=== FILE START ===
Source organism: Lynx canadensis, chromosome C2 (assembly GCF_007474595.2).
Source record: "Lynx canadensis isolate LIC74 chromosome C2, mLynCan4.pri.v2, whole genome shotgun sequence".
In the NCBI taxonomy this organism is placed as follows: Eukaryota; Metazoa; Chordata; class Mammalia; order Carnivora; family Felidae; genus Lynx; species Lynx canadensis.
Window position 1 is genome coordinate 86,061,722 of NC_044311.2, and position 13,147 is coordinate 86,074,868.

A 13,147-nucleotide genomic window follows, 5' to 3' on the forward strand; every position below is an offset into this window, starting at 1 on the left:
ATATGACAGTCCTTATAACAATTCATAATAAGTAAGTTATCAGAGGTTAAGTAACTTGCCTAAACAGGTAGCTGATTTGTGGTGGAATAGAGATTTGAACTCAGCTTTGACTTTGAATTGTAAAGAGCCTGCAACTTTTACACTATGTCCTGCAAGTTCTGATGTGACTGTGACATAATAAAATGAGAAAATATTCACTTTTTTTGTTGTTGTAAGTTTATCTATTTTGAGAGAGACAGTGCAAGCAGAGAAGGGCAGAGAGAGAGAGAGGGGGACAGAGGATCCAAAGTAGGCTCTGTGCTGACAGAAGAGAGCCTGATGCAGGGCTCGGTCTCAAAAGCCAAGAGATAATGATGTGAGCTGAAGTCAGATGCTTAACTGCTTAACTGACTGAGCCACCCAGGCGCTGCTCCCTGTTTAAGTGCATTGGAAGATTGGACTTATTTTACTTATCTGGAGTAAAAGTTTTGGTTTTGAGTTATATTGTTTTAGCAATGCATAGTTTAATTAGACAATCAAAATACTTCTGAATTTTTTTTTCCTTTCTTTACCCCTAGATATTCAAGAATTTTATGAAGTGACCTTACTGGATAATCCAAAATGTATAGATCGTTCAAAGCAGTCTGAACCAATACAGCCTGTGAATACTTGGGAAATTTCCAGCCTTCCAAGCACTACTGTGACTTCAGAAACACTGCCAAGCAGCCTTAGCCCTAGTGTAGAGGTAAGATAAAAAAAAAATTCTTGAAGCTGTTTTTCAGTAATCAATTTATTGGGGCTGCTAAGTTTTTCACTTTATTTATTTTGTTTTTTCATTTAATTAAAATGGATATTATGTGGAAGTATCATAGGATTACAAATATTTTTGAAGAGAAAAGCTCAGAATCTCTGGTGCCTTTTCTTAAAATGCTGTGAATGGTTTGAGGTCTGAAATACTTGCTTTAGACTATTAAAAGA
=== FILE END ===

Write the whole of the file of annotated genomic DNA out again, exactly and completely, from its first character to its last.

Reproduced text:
Source organism: Lynx canadensis, chromosome C2 (assembly GCF_007474595.2).
Source record: "Lynx canadensis isolate LIC74 chromosome C2, mLynCan4.pri.v2, whole genome shotgun sequence".
In the NCBI taxonomy this organism is placed as follows: Eukaryota; Metazoa; Chordata; class Mammalia; order Carnivora; family Felidae; genus Lynx; species Lynx canadensis.
Window position 1 is genome coordinate 86,061,722 of NC_044311.2, and position 13,147 is coordinate 86,074,868.

A 13,147-nucleotide genomic window follows, 5' to 3' on the forward strand; every position below is an offset into this window, starting at 1 on the left:
ATATGACAGTCCTTATAACAATTCATAATAAGTAAGTTATCAGAGGTTAAGTAACTTGCCTAAACAGGTAGCTGATTTGTGGTGGAATAGAGATTTGAACTCAGCTTTGACTTTGAATTGTAAAGAGCCTGCAACTTTTACACTATGTCCTGCAAGTTCTGATGTGACTGTGACATAATAAAATGAGAAAATATTCACTTTTTTTGTTGTTGTAAGTTTATCTATTTTGAGAGAGACAGTGCAAGCAGAGAAGGGCAGAGAGAGAGAGAGGGGGACAGAGGATCCAAAGTAGGCTCTGTGCTGACAGAAGAGAGCCTGATGCAGGGCTCGGTCTCAAAAGCCAAGAGATAATGATGTGAGCTGAAGTCAGATGCTTAACTGCTTAACTGACTGAGCCACCCAGGCGCTGCTCCCTGTTTAAGTGCATTGGAAGATTGGACTTATTTTACTTATCTGGAGTAAAAGTTTTGGTTTTGAGTTATATTGTTTTAGCAATGCATAGTTTAATTAGACAATCAAAATACTTCTGAATTTTTTTTTCCTTTCTTTACCCCTAGATATTCAAGAATTTTATGAAGTGACCTTACTGGATAATCCAAAATGTATAGATCGTTCAAAGCAGTCTGAACCAATACAGCCTGTGAATACTTGGGAAATTTCCAGCCTTCCAAGCACTACTGTGACTTCAGAAACACTGCCAAGCAGCCTTAGCCCTAGTGTAGAGGTAAGATAAAAAAAAAATTCTTGAAGCTGTTTTTCAGTAATCAATTTATTGGGGCTGCTAAGTTTTTCACTTTATTTATTTTGTTTTTTCATTTAATTAAAATGGATATTATGTGGAAGTATCATAGGATTACAAATATTTTTGAAGAGAAAAGCTCAGAATCTCTGGTGCCTTTTCTTAAAATGCTGTGAATGGTTTGAGGTCTGAAATACTTGCTTTAGACTATTAAAAGA